Keeping Safe While Flying
Note: In the times of the Covid pandemic there is actually a bit of good news for air travelers. First, people are much more aware of the risks of contagion when flying and the airlines are taking more precautions. Also with all the emphasis on mask wearing you will no longer stick out in a crowd if you use masking as a precaution. While some airlines were requiring N95 masks to fly it’s a good idea to embrace the idea. You can find the N95 masks HERE. Likewise because of increased airline sanitation it is becoming less likely that you will pick up a bug from flying. It’s still recommended that you don’t let your guard down though.
Even cruising often requires a flight to get to the ship and some of these can be really long distance flights. This exposes that love-hate side to travel. Getting there is great but traveling there not so much. Long distance flights are usually no fun at all, especially if you fly coach and with a price difference on international flights as high as ten times, many feel the pain is worth the price savings.
It’s often suggested to get up and walk around to help circulation but that is just not practical on night flights where you are stuck between two or three people on a wide body jet. The cabin crew isn’t pleased either with isle walkers getting in their way.
You can find some relief if you plan ahead on those long flights, especially if your cramped in coach. One area of particular concern is the toll it can take on your circulation. It isn’t unusual to discover that your ankles swell and maybe even hurt on and after a long flight. While the risk of developing blood clots on a flight is pretty low, it does go up with age and as travel length increases.
A lot of athletes and seniors already know the solution. Ask you doctor and he’ll tell you to wear compression socks. These stockings help increase circulation and reduce the risk of swelling or worse, deep vein thrombosis (DVT) and clotting on long flights.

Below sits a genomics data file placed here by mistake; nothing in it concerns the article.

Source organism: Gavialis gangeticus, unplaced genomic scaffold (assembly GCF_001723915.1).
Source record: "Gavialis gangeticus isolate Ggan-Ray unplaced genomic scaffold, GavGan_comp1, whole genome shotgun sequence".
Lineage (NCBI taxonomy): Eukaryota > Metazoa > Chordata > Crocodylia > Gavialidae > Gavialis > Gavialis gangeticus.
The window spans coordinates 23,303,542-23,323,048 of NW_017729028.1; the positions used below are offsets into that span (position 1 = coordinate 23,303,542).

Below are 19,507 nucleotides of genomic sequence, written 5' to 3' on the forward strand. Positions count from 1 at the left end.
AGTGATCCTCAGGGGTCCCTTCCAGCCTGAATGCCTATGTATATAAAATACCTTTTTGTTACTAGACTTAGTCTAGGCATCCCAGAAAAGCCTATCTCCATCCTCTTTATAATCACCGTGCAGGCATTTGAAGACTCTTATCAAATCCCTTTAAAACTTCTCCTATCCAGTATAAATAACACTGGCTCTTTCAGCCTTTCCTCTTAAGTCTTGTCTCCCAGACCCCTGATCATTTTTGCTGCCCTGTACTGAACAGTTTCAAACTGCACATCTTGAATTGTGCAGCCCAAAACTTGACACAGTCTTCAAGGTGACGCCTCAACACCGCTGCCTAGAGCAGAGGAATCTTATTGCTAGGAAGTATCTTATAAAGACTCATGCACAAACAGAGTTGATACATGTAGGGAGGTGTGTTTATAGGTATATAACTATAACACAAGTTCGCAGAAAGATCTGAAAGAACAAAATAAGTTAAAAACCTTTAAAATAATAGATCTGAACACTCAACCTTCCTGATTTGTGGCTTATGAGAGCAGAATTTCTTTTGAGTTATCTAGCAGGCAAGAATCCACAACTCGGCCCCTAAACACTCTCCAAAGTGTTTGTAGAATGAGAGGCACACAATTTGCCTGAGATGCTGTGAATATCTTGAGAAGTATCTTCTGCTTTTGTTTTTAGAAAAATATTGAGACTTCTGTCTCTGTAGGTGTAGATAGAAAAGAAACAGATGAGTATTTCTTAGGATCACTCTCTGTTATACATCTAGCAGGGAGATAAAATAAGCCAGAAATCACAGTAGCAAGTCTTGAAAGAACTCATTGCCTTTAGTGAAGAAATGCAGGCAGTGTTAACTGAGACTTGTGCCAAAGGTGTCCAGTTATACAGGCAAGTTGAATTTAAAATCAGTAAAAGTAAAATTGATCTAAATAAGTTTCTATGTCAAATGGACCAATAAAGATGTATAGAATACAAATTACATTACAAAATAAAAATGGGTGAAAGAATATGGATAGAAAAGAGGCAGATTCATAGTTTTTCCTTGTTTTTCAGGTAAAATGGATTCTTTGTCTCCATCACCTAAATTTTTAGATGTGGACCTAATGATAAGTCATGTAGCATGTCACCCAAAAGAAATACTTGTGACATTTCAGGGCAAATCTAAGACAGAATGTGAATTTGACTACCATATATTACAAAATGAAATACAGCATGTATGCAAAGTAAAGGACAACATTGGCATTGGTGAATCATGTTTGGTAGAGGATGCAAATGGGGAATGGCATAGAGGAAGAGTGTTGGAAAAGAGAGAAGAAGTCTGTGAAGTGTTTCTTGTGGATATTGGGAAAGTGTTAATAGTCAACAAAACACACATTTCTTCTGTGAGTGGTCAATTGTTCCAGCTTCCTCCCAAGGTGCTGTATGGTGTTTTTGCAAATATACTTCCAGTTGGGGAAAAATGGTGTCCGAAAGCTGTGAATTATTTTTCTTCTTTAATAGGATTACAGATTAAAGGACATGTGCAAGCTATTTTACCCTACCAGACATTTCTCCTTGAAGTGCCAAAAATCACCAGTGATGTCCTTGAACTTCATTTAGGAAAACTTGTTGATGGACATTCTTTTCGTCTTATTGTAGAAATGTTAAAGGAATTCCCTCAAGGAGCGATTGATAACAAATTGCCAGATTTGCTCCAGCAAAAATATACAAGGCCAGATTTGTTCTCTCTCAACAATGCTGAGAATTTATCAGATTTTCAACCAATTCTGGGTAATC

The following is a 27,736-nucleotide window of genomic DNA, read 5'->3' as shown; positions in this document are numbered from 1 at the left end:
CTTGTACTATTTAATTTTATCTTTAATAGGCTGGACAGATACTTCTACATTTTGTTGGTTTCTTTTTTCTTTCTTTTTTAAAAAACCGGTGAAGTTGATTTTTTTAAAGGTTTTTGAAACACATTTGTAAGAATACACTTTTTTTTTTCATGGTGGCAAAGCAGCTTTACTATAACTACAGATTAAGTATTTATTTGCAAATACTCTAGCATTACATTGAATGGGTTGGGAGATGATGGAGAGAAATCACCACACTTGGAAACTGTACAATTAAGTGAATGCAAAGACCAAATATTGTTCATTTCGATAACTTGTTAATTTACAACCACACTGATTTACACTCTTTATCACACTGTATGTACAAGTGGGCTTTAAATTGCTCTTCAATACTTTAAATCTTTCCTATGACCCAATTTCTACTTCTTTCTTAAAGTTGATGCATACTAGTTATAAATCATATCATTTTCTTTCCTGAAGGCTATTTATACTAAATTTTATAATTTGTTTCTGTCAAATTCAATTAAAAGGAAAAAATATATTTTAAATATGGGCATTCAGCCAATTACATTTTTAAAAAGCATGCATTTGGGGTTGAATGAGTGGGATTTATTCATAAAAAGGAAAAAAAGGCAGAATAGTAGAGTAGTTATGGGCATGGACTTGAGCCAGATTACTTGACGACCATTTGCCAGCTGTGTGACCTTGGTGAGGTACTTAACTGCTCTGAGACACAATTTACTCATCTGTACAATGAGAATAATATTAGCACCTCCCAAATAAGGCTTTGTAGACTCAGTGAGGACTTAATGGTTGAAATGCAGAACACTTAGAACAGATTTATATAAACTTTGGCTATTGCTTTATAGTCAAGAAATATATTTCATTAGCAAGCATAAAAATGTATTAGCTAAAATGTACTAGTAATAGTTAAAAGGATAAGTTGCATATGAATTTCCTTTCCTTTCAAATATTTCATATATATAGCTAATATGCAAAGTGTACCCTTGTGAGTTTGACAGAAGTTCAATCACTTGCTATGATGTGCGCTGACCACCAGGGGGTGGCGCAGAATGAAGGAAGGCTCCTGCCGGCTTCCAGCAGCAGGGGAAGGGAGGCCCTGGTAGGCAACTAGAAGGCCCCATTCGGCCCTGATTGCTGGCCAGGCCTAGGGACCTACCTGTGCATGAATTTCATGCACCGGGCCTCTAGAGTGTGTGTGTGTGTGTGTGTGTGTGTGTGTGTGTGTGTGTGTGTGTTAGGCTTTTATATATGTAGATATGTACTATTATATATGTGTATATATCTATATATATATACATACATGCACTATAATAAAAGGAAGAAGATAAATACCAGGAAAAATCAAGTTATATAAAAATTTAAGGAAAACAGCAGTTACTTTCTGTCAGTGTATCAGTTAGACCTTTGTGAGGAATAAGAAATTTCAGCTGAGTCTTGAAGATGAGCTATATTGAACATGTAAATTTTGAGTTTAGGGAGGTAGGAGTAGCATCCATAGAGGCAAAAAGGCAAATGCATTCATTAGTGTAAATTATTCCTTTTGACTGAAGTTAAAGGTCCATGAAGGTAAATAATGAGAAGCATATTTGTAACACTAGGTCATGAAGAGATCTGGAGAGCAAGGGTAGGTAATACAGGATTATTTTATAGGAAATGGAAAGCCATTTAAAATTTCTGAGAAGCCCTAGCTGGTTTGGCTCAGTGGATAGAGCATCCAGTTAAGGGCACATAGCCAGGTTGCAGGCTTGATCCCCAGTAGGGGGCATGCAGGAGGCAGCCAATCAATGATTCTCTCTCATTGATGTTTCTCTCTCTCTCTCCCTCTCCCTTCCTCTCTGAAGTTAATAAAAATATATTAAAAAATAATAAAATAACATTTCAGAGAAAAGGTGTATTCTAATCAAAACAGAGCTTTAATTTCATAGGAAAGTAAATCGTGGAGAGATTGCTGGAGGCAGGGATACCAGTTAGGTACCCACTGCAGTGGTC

An excerpt from the Mayo Clinic explains, “Compression stockings steadily squeeze your legs, helping your veins and leg muscles move blood more efficiently. They offer a safe, simple and inexpensive way to keep blood from stagnating.” Find them HERE.
Another useful item is a travel pillow to help reduce strain on the neck. I’ve been traveling with my inflatable half-donut for a number of years and the only thing I have to recommend it is it deflates flat and does help. One concern is it doesn’t help at keeping your head up straight and that seems to be where the strain is.
Recently I found a straight line, bendable pillow that has a rigid center. It allows you to bend it so there is a higher point on one end that is supposed to support your head when wrapped behind the neck. Available HERE.
Masks and Nose Filters
Another concern with flying is getting trapped in that enclosed environment along with a number of people sneezing and coughing. It’s not uncommon to come down with a flu or cold within a few days of a long flight. One approach is to do what a lot of Asian flyers do and wear a face mask (with Covid that is getting much more acceptable). While it may seem odd to see an entire group exiting a plane wearing surgical masks, it does have a practical side. Another option is to use nose filters. They’re discreet little adhesive pads with HEPA filters that you stick to each nostril. There are several kinds with one called First Defense. You can find them on Amazon and Ebay. There are a number of competitors out there including 3M and WoodyKnows (also available from Amazon ) that claim to offer the same protection.
Sanitize Sanitize Sanitize
Another practice that has become common after the recent pandemic is using hand sanitizer. While airlines claim to sanitize the area around seats there’s no harm in doing a little sanitizing of your own. Spritz the trays, control panel and seat arms as a minimum.
Another lesson that now gets a lot more attention is keeping your hands off your face as much as possible. The most common way to catch and spread a virus is to give it access to your mucus membranes. Mouth, nose and especially your eyes, and it’s remarkably easy for your hands to pick up a bug off surfaces. In the case of most bugs they can’t gain access to your body without contacting a mucus membrane. Not touching your face is really important but washing your hands frequently is a must too.